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Wednesday, 21 February 2018

ℚ The Fourth Gunman: Jack Bertolino [4] - John Lansing

Today we have the pleasure of meeting up with author to talk about The Fourth Gunman (, Gallery Books/Karen Hunter Publishing, 320 pages), a Crime Thriller, book four in the Jack Bertolino series.

"For fans of suspense and mystery, heroes who know how to dig up the dirt and uncover those pesky skeletons in the closet, THE FOURTH GUNMAN is a great read to sink into. A little gritty, with a hero who colors outside the lines!" ~  Dianne B, Reviewer 

"This book brings to mind a lot of questions. Who was the fourth gunman? Where is he? Who is he working for – the good guys, the bad guys or the really, really bad guys? That’s the challenge for Jack Bertolino. By the way, who’s he working for? I was getting an adrenaline rush from this book, and didn’t want to put it down. When it ended, I didn’t want it to end. This was my first John Lansing book. It won’t be my last"
~ Nancy, reviewer


|| Synopsis || Teaser: Excerpt || The Series || Author Q&A || About the Author || Giveaway & Tour Stops ||


Hello John, and welcome back to BooksChatter!

Last time you spoke to us about Dead Is Dead, the third book in the Jack Bertolino series; The Fourth Gunman is the latest instalment.

Can you introduce us to retired inspector Jack Bertolino and tell us how he has been developing since the beginning of the series?

"First of all, I want to thank Flora, at BooksChatter for hosting me today, and posing such thoughtful questions. And when I write, I don’t work with music in the background. The only sounds I hear are the ambient noises drifting up from the road in front of my building in Marina del Rey.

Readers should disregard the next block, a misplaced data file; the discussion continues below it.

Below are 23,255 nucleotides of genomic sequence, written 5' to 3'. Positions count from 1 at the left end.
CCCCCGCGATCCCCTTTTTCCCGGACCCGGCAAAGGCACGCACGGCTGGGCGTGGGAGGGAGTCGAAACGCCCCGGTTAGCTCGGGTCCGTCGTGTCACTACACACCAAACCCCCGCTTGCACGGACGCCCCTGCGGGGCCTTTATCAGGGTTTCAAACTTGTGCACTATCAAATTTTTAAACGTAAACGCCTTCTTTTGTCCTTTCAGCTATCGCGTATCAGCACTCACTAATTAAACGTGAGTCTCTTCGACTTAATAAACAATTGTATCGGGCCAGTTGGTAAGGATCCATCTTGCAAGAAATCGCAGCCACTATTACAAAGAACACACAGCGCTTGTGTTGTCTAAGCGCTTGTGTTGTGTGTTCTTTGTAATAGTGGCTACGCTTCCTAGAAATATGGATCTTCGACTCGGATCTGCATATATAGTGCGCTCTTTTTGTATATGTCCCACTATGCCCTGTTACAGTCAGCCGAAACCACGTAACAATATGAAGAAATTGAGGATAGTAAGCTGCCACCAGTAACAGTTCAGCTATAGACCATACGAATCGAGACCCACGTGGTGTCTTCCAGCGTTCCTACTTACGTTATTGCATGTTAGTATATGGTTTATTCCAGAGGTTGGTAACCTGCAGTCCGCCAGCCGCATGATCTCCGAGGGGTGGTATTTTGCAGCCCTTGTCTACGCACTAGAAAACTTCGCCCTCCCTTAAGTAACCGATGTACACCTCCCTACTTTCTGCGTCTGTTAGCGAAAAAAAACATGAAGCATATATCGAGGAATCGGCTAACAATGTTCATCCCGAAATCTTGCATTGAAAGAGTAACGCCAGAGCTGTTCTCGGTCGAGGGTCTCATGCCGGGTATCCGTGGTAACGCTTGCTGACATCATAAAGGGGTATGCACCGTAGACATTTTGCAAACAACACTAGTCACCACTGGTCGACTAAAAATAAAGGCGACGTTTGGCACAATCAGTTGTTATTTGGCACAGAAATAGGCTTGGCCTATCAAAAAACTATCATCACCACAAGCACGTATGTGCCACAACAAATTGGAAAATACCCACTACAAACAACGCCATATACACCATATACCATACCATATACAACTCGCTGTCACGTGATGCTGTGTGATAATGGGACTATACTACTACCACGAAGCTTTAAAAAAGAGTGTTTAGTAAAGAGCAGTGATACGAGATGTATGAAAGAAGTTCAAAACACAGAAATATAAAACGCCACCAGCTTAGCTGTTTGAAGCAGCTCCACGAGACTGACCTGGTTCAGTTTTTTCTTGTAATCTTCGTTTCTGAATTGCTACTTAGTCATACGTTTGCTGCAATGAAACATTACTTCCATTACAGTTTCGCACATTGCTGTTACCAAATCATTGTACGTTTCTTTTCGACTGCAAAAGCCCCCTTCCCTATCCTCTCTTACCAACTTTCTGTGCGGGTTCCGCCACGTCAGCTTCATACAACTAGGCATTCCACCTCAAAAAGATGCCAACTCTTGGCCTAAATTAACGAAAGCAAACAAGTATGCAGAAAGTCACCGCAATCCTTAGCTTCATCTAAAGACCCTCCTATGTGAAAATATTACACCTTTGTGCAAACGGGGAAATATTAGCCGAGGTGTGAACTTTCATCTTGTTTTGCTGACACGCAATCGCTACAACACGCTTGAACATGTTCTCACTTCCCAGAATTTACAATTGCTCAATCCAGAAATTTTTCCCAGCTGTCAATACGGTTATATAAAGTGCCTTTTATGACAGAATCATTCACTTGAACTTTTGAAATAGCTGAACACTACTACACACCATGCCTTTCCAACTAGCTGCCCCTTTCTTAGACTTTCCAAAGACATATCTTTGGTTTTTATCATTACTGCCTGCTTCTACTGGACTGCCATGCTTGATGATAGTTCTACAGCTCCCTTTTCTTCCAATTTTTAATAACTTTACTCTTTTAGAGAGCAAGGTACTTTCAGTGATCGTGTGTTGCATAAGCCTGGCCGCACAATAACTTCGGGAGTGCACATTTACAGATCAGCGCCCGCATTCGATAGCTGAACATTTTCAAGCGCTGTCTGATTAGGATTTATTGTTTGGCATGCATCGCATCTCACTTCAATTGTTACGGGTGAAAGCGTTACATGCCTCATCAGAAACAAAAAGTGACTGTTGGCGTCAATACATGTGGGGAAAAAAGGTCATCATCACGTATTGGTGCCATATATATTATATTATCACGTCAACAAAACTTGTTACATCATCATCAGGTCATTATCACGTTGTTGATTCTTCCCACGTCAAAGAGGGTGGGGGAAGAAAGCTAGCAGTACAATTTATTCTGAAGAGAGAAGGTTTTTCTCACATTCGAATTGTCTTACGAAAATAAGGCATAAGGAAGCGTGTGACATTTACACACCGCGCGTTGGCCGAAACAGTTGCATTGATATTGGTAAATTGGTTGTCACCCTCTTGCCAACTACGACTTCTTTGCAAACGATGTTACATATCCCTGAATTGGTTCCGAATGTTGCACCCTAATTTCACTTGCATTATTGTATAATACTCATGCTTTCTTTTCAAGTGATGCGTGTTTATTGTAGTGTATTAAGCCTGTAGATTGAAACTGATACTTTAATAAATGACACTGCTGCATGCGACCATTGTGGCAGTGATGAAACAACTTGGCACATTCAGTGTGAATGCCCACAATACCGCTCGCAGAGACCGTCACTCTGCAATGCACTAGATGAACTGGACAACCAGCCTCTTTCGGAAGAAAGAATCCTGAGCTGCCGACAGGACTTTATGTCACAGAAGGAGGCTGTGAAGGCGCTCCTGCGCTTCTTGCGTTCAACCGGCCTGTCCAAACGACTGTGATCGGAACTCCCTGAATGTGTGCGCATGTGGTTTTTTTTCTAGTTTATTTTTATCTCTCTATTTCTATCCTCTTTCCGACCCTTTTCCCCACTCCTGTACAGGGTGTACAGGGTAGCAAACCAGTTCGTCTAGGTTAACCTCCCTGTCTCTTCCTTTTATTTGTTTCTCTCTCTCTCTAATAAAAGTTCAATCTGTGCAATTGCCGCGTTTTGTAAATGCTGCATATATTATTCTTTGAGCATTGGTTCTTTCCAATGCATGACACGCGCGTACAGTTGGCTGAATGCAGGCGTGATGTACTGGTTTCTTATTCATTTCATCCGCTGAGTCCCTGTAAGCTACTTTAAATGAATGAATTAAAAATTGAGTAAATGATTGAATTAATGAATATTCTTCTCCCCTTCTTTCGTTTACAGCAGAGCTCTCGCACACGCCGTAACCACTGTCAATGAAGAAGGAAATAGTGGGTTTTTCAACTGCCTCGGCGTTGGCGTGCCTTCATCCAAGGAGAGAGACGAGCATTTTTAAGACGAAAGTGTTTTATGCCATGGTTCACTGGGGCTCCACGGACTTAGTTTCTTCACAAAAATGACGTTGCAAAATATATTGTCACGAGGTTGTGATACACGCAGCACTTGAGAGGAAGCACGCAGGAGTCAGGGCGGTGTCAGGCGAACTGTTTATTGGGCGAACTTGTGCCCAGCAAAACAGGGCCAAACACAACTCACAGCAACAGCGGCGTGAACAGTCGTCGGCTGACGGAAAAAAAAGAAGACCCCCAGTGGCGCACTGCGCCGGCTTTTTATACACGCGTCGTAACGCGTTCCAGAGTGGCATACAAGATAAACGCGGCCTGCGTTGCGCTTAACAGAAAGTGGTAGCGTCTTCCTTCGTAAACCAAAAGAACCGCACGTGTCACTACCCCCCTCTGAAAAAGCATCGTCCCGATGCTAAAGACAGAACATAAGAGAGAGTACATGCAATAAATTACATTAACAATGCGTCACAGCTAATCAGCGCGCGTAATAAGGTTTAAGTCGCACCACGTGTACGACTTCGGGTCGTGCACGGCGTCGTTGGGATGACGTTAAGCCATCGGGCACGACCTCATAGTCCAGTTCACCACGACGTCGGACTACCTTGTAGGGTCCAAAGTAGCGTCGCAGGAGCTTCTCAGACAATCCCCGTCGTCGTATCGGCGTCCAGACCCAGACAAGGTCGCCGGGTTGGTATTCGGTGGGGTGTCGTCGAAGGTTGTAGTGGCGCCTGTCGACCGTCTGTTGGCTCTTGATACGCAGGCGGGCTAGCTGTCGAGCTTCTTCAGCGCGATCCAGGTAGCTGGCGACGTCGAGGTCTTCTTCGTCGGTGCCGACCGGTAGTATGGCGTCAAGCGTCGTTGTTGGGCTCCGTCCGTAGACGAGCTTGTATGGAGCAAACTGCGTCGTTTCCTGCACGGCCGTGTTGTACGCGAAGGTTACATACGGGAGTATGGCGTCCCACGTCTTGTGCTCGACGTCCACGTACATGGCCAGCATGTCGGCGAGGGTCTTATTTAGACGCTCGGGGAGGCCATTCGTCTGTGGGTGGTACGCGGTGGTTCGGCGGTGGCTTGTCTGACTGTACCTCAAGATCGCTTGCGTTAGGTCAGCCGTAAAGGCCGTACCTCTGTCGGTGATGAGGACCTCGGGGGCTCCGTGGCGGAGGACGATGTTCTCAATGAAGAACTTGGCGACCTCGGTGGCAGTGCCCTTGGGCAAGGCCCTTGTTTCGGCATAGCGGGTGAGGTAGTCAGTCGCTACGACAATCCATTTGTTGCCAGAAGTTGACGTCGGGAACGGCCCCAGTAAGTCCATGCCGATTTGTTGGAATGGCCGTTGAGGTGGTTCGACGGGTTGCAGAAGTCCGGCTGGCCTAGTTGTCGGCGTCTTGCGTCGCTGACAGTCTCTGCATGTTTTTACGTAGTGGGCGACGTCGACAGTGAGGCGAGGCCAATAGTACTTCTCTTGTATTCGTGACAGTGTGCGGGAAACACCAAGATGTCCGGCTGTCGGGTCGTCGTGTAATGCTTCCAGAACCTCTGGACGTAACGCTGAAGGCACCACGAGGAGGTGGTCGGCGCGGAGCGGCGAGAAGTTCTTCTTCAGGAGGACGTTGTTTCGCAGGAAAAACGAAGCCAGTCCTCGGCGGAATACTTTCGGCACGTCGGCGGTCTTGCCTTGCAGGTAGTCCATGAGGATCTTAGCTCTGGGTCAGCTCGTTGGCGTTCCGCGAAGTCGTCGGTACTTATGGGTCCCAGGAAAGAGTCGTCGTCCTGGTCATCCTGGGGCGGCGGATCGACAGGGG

For those of you who are new to my series of crime/ thrillers, my protagonist, Jack Bertolino, is a retired NYPD inspector who found himself standing at a crossroads. He had just recovered from a contentious divorce, and retired from the NYPD after an accident all but destroyed his back leaving him in constant pain and self-medicating with a daily cocktail of Excedrin and Vicoden. The irony of an undercover narcotics detective, now addicted to opioids, wasn’t lost on Jack. He decided to leave the old neighborhood in Staten Island behind, and move west to reinvent himself.

Men make plans, and God laughs. It certainly didn’t work out the way Jack planned. Twenty-five years of taking down drug dealers, money launderers and thieves, came back to haunt him and shook up his newfound state of bliss in Marina del Rey, California.

Marina Del Rey, California
Jack’s son won a baseball scholarship to Stanford, and the move west afforded Jack the opportunity to repair their damaged relationship. Jack had been an absentee father for most of his son’s life, as he fought his way up the NYPD food-chain. He’d missed a lot of firsts in his boy’s life, and suffered with the guilt. Making amends was a top priority.

Now, four novels into his move west, Jack and his son have made great strides forward in their rocky relationship. Jack also achieved an often humorous but strained detente with his ex-wife and her boyfriend. And his new business, “Jack Bertolino and associates, Private Investigation,” is keeping him fully engaged.